It is 2 a.m., and I am goosing the throttle of a snowmobile, gliding across the white earth. A light snow is falling, the night is chilly, but not achingly cold as you might expect at this latitude, 70°N.
I have deliberately left open the plastic faceshield on my helmet. My nostrils and cheeks are exposed to the Arctic air. It feels refreshing, pure and thoroughly cleansing.
Welcome to winter cruising in Norway. “This is a new pattern of travel,” says Trollfjord’s tour director. “All 11 of our ships are sailing full.”
On my cruise this week, Trollfjord is full of Brits, Japanese, Germans, Swiss, a few Americans, Norwegians and other nationalities. Like me, they have come to see the Northern Lights and to experience winter in Norway.
We bundle up and hurry to the outer decks when announcements are made in German, Norwegian, Japanese and English, “Northern Lights activity reported on the starboard side.”
The Northern Lights are nearly opaque, a whitish-grey that typically renders green in photos. It comes as a surprise to many, who expected an auroral symphony of color. Still, it is quite a spectacle. I snap a photo and look at the display on my camera. There it is, a green arch crossing the sky.
Besides the Northern Lights, there are winter activities. I chose to do a snowmobile adventure in the Polar night.
Straddling the 60-horsepower Ski-Doo 600, capable of doing 150 kilometers per hour, I tighten my gloved hands and feel the warmth of the heated handlebars. I steer the snowmobile, breaking fresh snow as I deviate, ever so slightly, from the well-formed grooves our guide has laid down as he rides ahead of our group.
After 20 minutes, we stop at a Sámi (Norwegian Laplander) tent, called a láávu. Inside, we warm ourselves by an oven in the center of the tent. We sit on blocks of ice blanketed with animal skins.
Back on the snowmobiles, we continue into the dark Arctic night. It is snowy and overcast, so the Northern Lights are elusive out here. Fortunately, we saw them back on Hurtigruten.
Our journey ends at a highway where a bus awaits us for the 20-minute transfer back to Kjøllefjord, a small fishing village, where we will meet Trollfjord.
Our driver is an Englishmen, transplanted here in the high north. He shares with us some of the history and culture of the region.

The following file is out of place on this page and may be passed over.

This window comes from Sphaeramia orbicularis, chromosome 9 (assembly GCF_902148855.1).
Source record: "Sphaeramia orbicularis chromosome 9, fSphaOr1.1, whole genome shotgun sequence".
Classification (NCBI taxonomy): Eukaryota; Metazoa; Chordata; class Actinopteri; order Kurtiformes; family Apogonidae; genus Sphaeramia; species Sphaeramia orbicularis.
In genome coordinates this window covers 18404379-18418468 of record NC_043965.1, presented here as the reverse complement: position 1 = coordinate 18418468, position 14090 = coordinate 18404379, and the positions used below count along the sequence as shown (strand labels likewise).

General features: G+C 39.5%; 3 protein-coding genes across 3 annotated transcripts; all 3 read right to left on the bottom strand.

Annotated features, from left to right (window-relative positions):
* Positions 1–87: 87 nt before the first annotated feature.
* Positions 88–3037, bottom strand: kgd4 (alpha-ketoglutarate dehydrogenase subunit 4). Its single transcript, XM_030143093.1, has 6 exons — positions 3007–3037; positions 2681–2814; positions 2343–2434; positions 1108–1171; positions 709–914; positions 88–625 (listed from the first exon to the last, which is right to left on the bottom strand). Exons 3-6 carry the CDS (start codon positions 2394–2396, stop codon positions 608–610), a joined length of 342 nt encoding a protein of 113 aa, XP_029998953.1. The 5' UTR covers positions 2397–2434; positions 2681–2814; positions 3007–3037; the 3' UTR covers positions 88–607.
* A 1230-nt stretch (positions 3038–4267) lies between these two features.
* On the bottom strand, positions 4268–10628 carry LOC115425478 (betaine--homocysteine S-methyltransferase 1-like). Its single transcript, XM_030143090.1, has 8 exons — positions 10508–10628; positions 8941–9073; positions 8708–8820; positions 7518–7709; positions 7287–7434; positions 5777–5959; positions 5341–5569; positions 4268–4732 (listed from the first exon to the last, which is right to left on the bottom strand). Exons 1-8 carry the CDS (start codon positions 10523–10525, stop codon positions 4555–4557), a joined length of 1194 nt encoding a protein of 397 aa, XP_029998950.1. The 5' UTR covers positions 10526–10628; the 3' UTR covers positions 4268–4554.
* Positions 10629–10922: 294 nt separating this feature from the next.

“There are only 75,000 Sámi people spread across four countries — Russia, Finland, Sweden and Norway,” he tells us. “They came here 2000 years ago. Today, they are the only people allowed to own and herd reindeer.”
I remind myself that it is now 3 a.m., and most people in this part of the world, including the Sámi, are tucked between the sheets, heads on their pillows, fast asleep, and yet here I am with more than 20 others, fascinated by our adventure and what we’re learning. “We are now passing the world’s most northerly forest,” the driver says. “The Silver Birch trees in this forest can grow five to six meters high.”
He explains that the climate here is relatively mild. “We’re warmed by a branch of the Gulf Stream called the North Atlantic Drift,” he says.
I envision a current of warm water flowing over the arc of Norway. “We rarely see temperatures below -15C (5°F),” he continues. “That’s quite warm when you think about it. We’re situated at a latitude that is above Alaska, above Siberia. If we were in the Southern Hemisphere, we’d be equal to Saint George, Antarctica.
“Just 90 minutes inland from here,” he adds, “it was -41C (-42°F) a few days ago. I saw a picture of a school girl who pitched a cup of boiling water into the air. It came down as snow.”
I sleep late the next morning. Last night seems as if it were a dream. I’m sure there have been stranger dreams under the Arctic heaven and the strange and magical light of the aurora borealis.